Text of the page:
Author + information
- Received August 12, 2018
- Accepted August 21, 2018
- Published online November 19, 2018.
- Sonya Burgess, MBChBa,b,
- Elizabeth Shaw, MBBSc,d,e,
- Katherine Ellenberger, MBBSb,
- Liza Thomas, MBBS, PhDc,f,
- Cindy Grines, MDg and
- Sarah Zaman, MBBS, PhDh,i,∗ ()
- aThe University of New South Wales, Sydney, New South Wales, Australia
- bDepartment of Cardiology, Nepean Hospital, Sydney, New South Wales, Australia
- cThe University of Sydney, Sydney, New South Wales, Australia
- dMacquarie University Hospital, Sydney, New South Wales, Australia
- eDepartment of Cardiology, Hornsby Ku-ring-gai Hospital, Sydney, New South Wales, Australia
- fDepartment of Cardiology, Westmead Hospital, Sydney, New South Wales, Australia
- gNorthwell Health, North Shore University Hospital, Manhasset, New York
- hMonash Cardiovascular Research Centre, Monash University, Melbourne, Victoria, Australia
- iMonash Heart, Monash Medical Centre, Melbourne, Victoria, Australia
- ↵∗Address for correspondence:
Dr. Sarah Zaman, Monash Heart, Monash Medical Centre, 246 Clayton Road, Clayton, Melbourne, Victoria, Australia 3168.
In the United States and Europe, women comprise at least 50% of medical graduates. Despite gender balance within medical trainees, only one-third of practicing physicians, and <20% of cardiology trainees are women (1,2). Within the subspecialty of interventional cardiology, the gender disparity is even greater. A study performed in the United States by the Women in Innovations (WIN) group found that women account for only 4.5% of interventional cardiologists and perform <3% of angioplasty procedures (2). No studies have defined the proportion of female interventional cardiologists in Australia and New Zealand, and internationally, interventional cardiology gender diversity data are extremely limited.
The gender gap in interventional cardiology impacts on female students, trainees, physicians, cardiologists, and our patients. Cardiovascular disease is the leading cause of death in women. Many studies indicate suboptimal treatment and outcomes of female patients with heart disease in comparison to men. In cardiovascular and interventional research, a low proportion of women are recruited to clinical trials, leading to underpowered gender-based analysis. Female cardiologists may be more aware of the differences in coronary disease between men and women and advocate for recruitment of female patients in clinical trials and gender-focused research. Improving gender equality within cardiology has been identified as a powerful means to improve cardiovascular disease outcomes in women (3). Douglas et al. (4) recently found that, after subject matter itself, the 2 most commonly identified factors guiding trainees subspecialty selection are a supportive role model and positive encouragement (4). Cardiology literature is increasingly identifying the need for change, the value of diversity, and the uncomfortable silence that has historically existed regarding workplace disparity (5,6).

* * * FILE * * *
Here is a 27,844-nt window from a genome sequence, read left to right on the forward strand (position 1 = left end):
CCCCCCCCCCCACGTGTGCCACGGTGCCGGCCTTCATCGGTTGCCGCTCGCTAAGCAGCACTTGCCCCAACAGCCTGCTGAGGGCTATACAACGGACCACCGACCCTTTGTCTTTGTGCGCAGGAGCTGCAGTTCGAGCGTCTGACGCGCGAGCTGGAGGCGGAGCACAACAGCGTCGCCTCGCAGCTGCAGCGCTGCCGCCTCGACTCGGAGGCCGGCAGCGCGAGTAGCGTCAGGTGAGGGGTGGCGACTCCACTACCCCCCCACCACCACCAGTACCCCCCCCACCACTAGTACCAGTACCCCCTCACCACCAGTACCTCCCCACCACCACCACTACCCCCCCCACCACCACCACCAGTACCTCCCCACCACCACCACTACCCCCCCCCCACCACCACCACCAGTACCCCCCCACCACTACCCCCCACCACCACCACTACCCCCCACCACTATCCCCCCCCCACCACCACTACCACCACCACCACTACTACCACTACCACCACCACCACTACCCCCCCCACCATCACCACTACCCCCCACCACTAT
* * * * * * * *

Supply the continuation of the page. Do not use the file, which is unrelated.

We obtained the total number and gender-specific number of practicing medical practitioners, vocational trainee doctors, specialists, and cardiologists for Australia and New Zealand from the Australian Health Practitioner Regulation Agency, Medical Council of New Zealand, and the Royal College of Physicians for the period between 2015 and 2017. Gender-specific numbers of practicing interventional cardiologists and interventional fellows were obtained from state and national cardiac outcome registries and by the Women in interventional Cardiology Australia/New Zealand group for the period between 2017 and 2018. Gender-specific numbers of total medical practitioners, specialists, and surgeons within a limited number of alternate specialties were obtained for comparison. Average annual taxable incomes according to specialty and gender were obtained from the Australian Taxation Office for 2015–2016. Data were categorical, summarized as frequencies and percentages, and compared using the chi-square test or the Fisher exact test, as appropriate. A 2-tailed p value <0.05 was considered statistically significant. Statistical analysis was performed using SPSS Statistics, version 21.0 (IBM Corporation, Armonk, New York).